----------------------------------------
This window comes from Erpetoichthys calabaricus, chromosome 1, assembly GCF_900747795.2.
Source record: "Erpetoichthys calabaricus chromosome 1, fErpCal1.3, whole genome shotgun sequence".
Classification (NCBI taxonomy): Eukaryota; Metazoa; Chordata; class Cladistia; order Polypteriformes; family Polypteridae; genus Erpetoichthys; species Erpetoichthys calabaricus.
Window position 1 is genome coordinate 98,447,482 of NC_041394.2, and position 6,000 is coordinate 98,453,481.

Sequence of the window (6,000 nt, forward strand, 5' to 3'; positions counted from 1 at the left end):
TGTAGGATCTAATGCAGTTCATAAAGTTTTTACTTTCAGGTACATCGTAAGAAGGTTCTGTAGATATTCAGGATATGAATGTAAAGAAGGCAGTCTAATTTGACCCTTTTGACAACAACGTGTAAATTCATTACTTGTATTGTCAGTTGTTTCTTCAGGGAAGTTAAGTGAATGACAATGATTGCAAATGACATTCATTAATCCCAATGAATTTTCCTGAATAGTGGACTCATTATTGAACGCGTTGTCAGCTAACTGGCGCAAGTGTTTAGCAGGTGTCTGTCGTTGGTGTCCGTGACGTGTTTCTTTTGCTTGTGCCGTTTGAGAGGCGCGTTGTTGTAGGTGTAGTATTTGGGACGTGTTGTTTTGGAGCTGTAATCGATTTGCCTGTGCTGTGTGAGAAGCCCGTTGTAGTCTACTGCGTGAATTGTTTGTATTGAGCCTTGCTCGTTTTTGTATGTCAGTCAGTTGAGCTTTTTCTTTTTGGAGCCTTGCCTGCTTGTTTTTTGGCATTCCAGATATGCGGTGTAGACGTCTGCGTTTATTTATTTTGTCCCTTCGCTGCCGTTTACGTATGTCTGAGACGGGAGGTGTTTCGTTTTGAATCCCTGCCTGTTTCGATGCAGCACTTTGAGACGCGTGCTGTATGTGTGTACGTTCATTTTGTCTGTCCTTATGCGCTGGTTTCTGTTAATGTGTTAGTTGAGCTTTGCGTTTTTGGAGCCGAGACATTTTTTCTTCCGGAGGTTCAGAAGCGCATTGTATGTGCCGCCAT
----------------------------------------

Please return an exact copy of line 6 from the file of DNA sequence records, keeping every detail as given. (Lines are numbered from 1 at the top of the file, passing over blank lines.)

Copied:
TGTAGGATCTAATGCAGTTCATAAAGTTTTTACTTTCAGGTACATCGTAAGAAGGTTCTGTAGATATTCAGGATATGAATGTAAAGAAGGCAGTCTAATTTGACCCTTTTGACAACAACGTGTAAATTCATTACTTGTATTGTCAGTTGTTTCTTCAGGGAAGTTAAGTGAATGACAATGATTGCAAATGACATTCATTAATCCCAATGAATTTTCCTGAATAGTGGACTCATTATTGAACGCGTTGTCAGCTAACTGGCGCAAGTGTTTAGCAGGTGTCTGTCGTTGGTGTCCGTGACGTGTTTCTTTTGCTTGTGCCGTTTGAGAGGCGCGTTGTTGTAGGTGTAGTATTTGGGACGTGTTGTTTTGGAGCTGTAATCGATTTGCCTGTGCTGTGTGAGAAGCCCGTTGTAGTCTACTGCGTGAATTGTTTGTATTGAGCCTTGCTCGTTTTTGTATGTCAGTCAGTTGAGCTTTTTCTTTTTGGAGCCTTGCCTGCTTGTTTTTTGGCATTCCAGATATGCGGTGTAGACGTCTGCGTTTATTTATTTTGTCCCTTCGCTGCCGTTTACGTATGTCTGAGACGGGAGGTGTTTCGTTTTGAATCCCTGCCTGTTTCGATGCAGCACTTTGAGACGCGTGCTGTATGTGTGTACGTTCATTTTGTCTGTCCTTATGCGCTGGTTTCTGTTAATGTGTTAGTTGAGCTTTGCGTTTTTGGAGCCGAGACATTTTTTCTTCCGGAGGTTCAGAAGCGCATTGTATGTGCCGCCAT